9. 9. PART A - Setting the Scene 11 Introduction 52 Influences and Overarching Issues 93 Our Vision 114 Our Objectives PART B - The Spatial Strategy 135 The Spatial Strategy PART C - The Policies 256 The Policies 256.1 Health and Wellbeing 266.2 Housing Standards Review 276.3 Meeting Housing Needs 296.4 Custom build, Self-build and Prestige Homes 306.5 Gypsies and Travellers 316.6 Development in the Countryside 346.7 Retail and Other Town Centre Uses 396.8 Transport and Infrastructure 456.9 Urban Design and the Public Realm 466.10 Amenity Provision in New Residential Developemnt 476.11 Shop Frontages, Security Shutters and Canopies 486.12 Heritage Assets 516.13 Special Character Areas 536.14 Open Space and Green Infrastructure 566.15 Local Green Spaces 576.16 Nene Valley 586.17 Country Parks 596.18 Green Wedges 596.19 Landscape Character 626.20 Biodiversity and Geological Conservation Peterborough City Council | Peterborough Local Plan (Further Draft) December 2016 Contents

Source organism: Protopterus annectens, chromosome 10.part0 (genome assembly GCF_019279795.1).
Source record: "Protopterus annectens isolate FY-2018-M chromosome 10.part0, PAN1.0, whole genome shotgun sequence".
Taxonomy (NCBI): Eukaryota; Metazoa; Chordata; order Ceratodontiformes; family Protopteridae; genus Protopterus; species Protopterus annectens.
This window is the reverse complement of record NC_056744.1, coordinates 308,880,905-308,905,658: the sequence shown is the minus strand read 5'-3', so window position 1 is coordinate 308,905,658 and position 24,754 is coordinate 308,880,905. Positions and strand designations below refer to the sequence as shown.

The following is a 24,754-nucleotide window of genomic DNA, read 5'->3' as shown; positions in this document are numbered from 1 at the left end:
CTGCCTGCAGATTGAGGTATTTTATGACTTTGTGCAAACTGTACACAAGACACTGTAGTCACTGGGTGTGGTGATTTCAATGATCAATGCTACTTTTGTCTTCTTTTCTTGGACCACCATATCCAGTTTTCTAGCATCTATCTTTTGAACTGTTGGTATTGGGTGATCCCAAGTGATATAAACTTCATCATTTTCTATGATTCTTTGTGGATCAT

10. 10. 6.21 Ancient Woodland, Semi -Natural and Ancient and Veteran Trees 64 646.22 Culture, Leisure and Tourism 666.23 East Of England Showground 676.24 Renewable and Low Carbon Energy 686.25 Flood and Water Management 706.26 Development on Land Affected by Contamination PART D - The Sites 737 The Sites 737.1 Introduction 777.2 Residential Allocations 777.3 Urban Extensions and Nearby Large Scale Allocation 797.4 Urban Area 827.5 Rural Area 867.6 Employment Allocations 887.7 Red Brick Farm 897.8 Regional Frieght Interchange 897.9 Rural Employment Sites 907.10 City Centre Allocations The Appendices 105A Glossary 109B Neighbourhood Planning 111C Parking Standards 117D Open Space Standards Policies Map 120Policies Map List of Policies 13 Policy LP1: Sustainable Development and the Creation of the UK's Environment Capital Peterborough City Council | Peterborough Local Plan (Further Draft) December 2016 Contents